"There's a big difference between Aboriginal people on the payroll, paid consultants, and Aboriginal community people whose land it is, who have been totally excluded from the decision-making process," Ms. Sculthorpe said.
Ms. Sculthorpe said the importance of the TWWHA to Aboriginal people "couldn't be overstated".
"It's the last vestige of largely untouched land that our people used and lived in for all those generations. Most of the rest of the state has been wrecked by tree felling, land clearing," Ms. Sculthorpe said.
"[The government] will consider giving some parcels [of land] to Aboriginal individual groups to conduct business on, but they won't consider returning it to the Aboriginal community, in general, to do with as they want. That is, they won't recognise our prior and continuing ownership."
Managing access by air
Mr. Martin said "a really clear strategic look at how we manage air access" was desperately needed for the TWWHA.
"It doesn't mean we put a moratorium on access, it doesn't mean we allow open slather, it means we have a genuine conversation about the appropriate level of particularly commercial tourism, helicopter access into key [sites] across the TWWHA," he said.
The report said the air access policy would specify air access opportunities in the TWWHA "while ensuring the values are not compromised and the experience sought by users is not impacted".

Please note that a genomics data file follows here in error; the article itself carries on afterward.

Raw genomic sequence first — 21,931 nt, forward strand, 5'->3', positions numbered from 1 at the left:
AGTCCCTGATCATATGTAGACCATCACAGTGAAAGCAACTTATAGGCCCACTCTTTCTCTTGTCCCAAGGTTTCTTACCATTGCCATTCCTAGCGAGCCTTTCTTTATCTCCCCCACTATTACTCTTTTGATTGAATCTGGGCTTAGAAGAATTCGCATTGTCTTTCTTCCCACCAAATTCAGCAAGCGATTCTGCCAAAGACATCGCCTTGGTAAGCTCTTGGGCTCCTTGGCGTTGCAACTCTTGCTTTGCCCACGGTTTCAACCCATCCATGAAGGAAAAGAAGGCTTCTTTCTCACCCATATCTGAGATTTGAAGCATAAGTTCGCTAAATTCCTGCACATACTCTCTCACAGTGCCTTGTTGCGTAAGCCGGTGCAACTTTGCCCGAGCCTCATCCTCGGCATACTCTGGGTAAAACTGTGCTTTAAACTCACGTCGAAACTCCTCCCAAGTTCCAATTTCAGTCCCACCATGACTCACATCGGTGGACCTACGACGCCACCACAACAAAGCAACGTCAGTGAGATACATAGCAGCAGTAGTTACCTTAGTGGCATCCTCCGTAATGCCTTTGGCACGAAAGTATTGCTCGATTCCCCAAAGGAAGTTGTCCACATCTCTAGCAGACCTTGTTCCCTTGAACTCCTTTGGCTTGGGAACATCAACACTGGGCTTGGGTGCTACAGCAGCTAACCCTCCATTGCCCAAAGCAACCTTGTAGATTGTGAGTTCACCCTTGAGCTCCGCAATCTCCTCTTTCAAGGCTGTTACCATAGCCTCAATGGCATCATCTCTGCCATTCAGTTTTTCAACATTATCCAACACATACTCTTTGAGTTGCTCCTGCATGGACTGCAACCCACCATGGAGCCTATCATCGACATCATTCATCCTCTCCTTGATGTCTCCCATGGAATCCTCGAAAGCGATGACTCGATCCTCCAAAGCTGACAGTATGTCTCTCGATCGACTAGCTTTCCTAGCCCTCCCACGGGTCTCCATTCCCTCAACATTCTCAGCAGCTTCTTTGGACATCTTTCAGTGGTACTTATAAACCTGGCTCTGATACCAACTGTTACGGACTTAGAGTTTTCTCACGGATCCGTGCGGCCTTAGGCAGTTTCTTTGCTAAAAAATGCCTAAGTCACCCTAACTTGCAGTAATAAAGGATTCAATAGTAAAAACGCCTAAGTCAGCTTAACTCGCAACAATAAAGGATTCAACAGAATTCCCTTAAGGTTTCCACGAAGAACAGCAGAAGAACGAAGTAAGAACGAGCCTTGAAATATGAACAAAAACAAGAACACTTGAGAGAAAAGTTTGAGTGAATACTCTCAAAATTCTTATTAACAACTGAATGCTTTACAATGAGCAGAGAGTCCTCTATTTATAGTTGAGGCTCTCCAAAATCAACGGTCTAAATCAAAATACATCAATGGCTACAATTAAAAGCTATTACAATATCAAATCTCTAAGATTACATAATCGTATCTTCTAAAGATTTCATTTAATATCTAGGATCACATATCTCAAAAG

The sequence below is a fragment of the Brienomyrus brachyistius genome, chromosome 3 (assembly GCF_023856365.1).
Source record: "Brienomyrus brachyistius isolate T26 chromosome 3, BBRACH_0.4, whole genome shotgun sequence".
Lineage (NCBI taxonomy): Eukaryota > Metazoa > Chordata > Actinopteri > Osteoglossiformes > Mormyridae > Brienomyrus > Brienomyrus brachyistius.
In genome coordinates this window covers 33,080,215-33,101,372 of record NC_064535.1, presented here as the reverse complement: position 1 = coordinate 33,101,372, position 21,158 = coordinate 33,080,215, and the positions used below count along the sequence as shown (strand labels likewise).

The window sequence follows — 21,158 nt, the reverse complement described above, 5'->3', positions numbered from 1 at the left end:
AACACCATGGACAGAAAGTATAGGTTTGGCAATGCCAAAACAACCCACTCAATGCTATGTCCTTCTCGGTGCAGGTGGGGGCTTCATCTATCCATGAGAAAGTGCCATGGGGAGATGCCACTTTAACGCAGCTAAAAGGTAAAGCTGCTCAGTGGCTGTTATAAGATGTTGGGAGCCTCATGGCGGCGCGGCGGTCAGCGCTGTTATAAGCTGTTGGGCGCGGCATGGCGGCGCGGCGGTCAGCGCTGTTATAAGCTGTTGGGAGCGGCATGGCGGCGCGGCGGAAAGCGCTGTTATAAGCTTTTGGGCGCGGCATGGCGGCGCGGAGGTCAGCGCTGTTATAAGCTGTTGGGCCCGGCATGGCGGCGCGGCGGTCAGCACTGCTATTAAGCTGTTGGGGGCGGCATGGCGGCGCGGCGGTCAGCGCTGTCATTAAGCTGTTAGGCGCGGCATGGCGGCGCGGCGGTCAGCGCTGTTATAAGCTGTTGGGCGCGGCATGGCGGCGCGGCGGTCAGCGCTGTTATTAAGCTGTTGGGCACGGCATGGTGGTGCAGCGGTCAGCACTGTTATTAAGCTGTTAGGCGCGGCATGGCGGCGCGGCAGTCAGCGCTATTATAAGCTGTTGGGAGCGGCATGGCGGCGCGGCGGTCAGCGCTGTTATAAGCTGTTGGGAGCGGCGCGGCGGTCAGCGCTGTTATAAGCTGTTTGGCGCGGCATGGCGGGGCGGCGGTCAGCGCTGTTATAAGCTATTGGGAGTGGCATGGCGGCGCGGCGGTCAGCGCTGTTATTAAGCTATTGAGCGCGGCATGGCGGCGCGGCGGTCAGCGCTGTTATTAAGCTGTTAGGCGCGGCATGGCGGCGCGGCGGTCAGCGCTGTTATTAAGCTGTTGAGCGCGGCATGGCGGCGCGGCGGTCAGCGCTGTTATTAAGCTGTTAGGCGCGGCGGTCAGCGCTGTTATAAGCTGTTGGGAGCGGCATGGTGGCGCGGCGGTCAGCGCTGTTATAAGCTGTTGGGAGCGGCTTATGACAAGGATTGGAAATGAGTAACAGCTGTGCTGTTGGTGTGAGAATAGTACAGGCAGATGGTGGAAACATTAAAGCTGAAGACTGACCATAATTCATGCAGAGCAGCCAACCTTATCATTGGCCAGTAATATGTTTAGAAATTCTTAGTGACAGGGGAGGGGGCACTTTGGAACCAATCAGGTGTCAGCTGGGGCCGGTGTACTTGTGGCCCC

It would determine:
"Aircraft traffic is a significant issue for parks managers at many iconic and internationally significant sites across the world and, if left unmanaged, can pose a significant risk to a site's values and the visitor experience," the plan said.
"Community concern over air access, in particular helicopters, was a significant theme in the initial engagement process."
Plan 'looks beautiful' but is 'divorced from reality
Tom Allen, the campaign manager from The Wilderness Society, Tasmania, said the tourism master plan was "the lipstick on the parks privatisation pig".
"The plan itself looks beautiful, it says some nice-sounding things, but it's completely divorced from the reality on the ground and the state government's push to privatise parks," Mr. Allen said.
"The government … needs to stop subordinating conservation to tourism."
He said a number of conservation and environment groups boycotted the consultation process for the plan, "not least because instead of pausing tourist development in national parks and the World Heritage Area, the government proceeded with a parks privatisation push while consulting on their tourism master plan".
Tasmanian Wilderness Guides Association president Ciara Smart said while the association welcomed the plan, it would have liked to see deadlines for when policies, such as the air access policy, would be developed and implemented.
"We want to know whether tourism proposals currently making their way through [assessment] processes will be subject to these new requirements or whether all this delaying on releasing the master plan means they'll get a free pass," Ms. Smart said.
The tourism master plan was first requested by UNESCO in 2015, tendered in 2018 and scheduled to be released in 2019.